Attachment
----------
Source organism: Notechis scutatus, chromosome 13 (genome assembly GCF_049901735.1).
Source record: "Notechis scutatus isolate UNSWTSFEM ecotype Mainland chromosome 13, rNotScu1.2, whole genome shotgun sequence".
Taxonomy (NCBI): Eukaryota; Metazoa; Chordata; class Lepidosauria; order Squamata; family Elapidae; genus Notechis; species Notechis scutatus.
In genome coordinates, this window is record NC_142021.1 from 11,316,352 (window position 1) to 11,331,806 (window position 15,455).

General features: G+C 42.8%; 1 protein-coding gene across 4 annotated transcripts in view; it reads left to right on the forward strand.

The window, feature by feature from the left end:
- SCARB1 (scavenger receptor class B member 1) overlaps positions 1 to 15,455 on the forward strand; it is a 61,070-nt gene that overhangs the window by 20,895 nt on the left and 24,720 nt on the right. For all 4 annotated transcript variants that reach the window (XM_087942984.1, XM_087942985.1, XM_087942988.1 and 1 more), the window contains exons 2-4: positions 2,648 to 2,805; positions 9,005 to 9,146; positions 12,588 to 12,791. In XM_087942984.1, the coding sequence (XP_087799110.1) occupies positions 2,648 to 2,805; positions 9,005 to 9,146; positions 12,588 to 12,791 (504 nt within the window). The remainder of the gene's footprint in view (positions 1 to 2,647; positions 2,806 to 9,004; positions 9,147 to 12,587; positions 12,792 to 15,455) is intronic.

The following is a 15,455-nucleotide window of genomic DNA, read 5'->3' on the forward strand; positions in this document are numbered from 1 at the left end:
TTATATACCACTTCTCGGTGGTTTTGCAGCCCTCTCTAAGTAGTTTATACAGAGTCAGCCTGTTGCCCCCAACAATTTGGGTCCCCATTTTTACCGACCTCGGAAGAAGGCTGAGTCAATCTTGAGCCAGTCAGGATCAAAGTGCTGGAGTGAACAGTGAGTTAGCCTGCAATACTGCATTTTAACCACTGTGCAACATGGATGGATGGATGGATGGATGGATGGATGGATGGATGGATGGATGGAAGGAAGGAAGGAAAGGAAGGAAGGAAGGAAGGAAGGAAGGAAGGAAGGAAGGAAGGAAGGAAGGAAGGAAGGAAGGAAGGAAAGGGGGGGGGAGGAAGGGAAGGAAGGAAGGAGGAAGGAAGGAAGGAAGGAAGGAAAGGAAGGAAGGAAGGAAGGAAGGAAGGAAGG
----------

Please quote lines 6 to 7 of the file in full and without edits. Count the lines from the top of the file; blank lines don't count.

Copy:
The window, feature by feature from the left end:
- SCARB1 (scavenger receptor class B member 1) overlaps positions 1 to 15,455 on the forward strand; it is a 61,070-nt gene that overhangs the window by 20,895 nt on the left and 24,720 nt on the right. For all 4 annotated transcript variants that reach the window (XM_087942984.1, XM_087942985.1, XM_087942988.1 and 1 more), the window contains exons 2-4: positions 2,648 to 2,805; positions 9,005 to 9,146; positions 12,588 to 12,791. In XM_087942984.1, the coding sequence (XP_087799110.1) occupies positions 2,648 to 2,805; positions 9,005 to 9,146; positions 12,588 to 12,791 (504 nt within the window). The remainder of the gene's footprint in view (positions 1 to 2,647; positions 2,806 to 9,004; positions 9,147 to 12,587; positions 12,792 to 15,455) is intronic.